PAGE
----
I would venture to say that just about all the network admins out there are sold on VoIP being the future of voice communications. However, I would venture to bet that only about half of them are sold on implementing VoIP “under their watch” because it could be difficult to manage or because it is too expensive. Let me make one final bet — that most network admins are still interested in testing and learning about VoIP. So, in this time of slashed IT budgets, how do you test VoIP for the lowest cost possible?
Four entry-level options for testing and using VoIP
Based on my own experience, I have put together a list of four different options to help you get your foot in the door with testing VoIP. Because Cisco is the leader in VoIP and I write for the Cisco Technology newsletter, a number of the options I chose are Cisco-based. However, as Cisco isn’t known for being the lowest-cost option (and cost is a serious factor today), there are some non-Cisco and open-source options as well.
Option 1: Cisco’s Unified Communications 500 (UC500)
You can learn all about Cisco’s UC500 in my article “What You Need to Know about the Cisco Unified Communications 500 Series.” Essentially, the UC500 is like a small router that has a built-in, low-end call manager. The UC500 is designed to be the “do it all” box for a small business, offering routing to the Internet, VoIP call switching, connection to the local PSTN phone network, voicemail, unified communications (integration between voice and e-mail, for example), and integration with existing applications like Outlook, Microsoft Dynamics, and SalesForce.com. Besides the UC500, you would also need to buy Cisco VoIP phones or use soft phones. I think that, out of all the Cisco options, this may be the best entry-level Cisco option (if the entry-level cost is within your budget).
To learn about the UC500, the five different models it is available in, and the official Cisco specifications, please see Cisco’s UC500 appliance.
Option 2: Call Manager Express (CME) running inside a Cisco ISR Router
Did you know that you can put an interface card and software on a Cisco router and it can provide all the services you need for VoIP, except voicemail (of course, you will still need a VoIP phone or soft phone)? To do this, you need:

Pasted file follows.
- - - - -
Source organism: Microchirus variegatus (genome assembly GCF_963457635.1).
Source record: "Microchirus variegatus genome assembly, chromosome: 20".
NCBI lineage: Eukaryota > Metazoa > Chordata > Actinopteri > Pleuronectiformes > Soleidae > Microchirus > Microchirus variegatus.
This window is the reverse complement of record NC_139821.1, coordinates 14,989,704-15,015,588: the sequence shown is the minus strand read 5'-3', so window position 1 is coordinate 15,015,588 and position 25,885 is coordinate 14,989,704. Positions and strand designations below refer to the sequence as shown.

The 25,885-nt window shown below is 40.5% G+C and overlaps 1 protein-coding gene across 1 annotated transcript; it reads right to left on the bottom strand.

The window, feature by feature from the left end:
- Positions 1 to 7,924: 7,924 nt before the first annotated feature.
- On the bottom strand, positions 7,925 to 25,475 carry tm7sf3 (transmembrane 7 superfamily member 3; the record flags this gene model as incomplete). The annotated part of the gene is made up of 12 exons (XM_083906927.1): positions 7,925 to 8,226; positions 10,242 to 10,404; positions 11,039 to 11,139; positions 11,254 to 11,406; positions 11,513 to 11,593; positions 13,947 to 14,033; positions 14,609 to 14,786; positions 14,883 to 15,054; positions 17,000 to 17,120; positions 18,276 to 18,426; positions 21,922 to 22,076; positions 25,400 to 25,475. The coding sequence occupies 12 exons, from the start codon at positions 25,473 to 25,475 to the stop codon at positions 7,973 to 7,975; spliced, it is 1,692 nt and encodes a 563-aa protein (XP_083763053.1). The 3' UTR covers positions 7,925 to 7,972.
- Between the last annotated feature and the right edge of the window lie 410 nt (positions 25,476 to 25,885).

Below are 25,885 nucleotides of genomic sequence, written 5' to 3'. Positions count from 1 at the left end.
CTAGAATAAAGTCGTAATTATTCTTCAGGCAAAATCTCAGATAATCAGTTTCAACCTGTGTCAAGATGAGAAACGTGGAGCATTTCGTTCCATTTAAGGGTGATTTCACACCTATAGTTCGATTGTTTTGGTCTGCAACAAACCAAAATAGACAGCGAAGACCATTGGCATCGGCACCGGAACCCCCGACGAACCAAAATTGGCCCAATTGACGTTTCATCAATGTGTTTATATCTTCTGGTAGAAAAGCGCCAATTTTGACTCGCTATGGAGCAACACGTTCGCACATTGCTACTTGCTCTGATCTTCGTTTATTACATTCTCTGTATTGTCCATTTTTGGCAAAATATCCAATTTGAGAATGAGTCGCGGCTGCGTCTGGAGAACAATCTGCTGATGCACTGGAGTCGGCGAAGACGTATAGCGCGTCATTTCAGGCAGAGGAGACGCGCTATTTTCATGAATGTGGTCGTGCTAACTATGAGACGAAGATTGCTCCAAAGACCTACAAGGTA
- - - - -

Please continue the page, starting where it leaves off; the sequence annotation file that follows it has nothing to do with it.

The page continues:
- A Cisco ISR 1800, 2800, or 3800 series router
- A CME License or CME/CUE (that’s Unity) bundle
- A voice interface card (VIC) of some kind
(For more information, please see CISCO IP Communications Services for Cisco Integrated Services Router Platforms.)
Of course, this is an even less expensive option if you already have one of these routers.
Even if all you have is a FXO/FXS module, you can make VoIP calls between routers. However, this doesn’t give you any of the voicemail or unified communication features that you have likely come to expect from a VoIP phone system.
Option 3: Open source VoIP from Asterisk or an appliance from Digium
I am sure that Cisco wouldn’t like me bringing this up, but you can download and run your own VoIP phone system (with voicemail and many advanced features) for free using Asterisk — the open source VoIP phone system. It can run on a standard PC; you can use a regular “hard” VoIP phone or an open source soft phone. You can buy an interface to the PSTN from Digium, and this isn’t just for geeks who know C. There is a nice GUI interface and a number of large organizations have adopted Asterisk. (See “University Dumps Cisco VoIP for Open-Source Asterisk.”) As we are talking about open source software, that means that it is zero cost. Certainly that falls within your budget, right?
If you don’t want to use your own hardware for Asterisk, you can purchase a Digium Appliance that has Asterisk preinstalled. They also support Asterisk and sell VoIP handsets (”hard phones”).
Option 4: Linksys VoIP solution for SMBs
As Linksys is owned by Cisco, you could say that this is still a Cisco solution. However, it won’t have the well-known Cisco IOS and won’t integrate with other Cisco VoIP hardware. The primary Linksys VoIP system today is the Cisco Small Business Voice System. If you used this system, you would use either the SPA400 or SPA9000 call managers that include analog ports and voicemail. The SPA9000 can even support Cisco or third-party SIP-compatible phones. Still, the experience gained from using these Linksys VoIP options is questionable, if you are trying to learn how to deploy VoIP for a large-scale enterprise VoIP implementation.
In the end, there are a number of options out there for entry-level VoIP. I would lean toward either a Cisco Call Manager-based or open source Asterisk-based implementation to learn about enterprise VoIP. If you want a Cisco VoIP certification then you would have to choose Cisco VoIP hardware to prepare. If you haven’t started learning about VoIP, I encourage you to get started today. If you are already using VoIP, sound off in our comment section — what VoIP option did you choose to get started?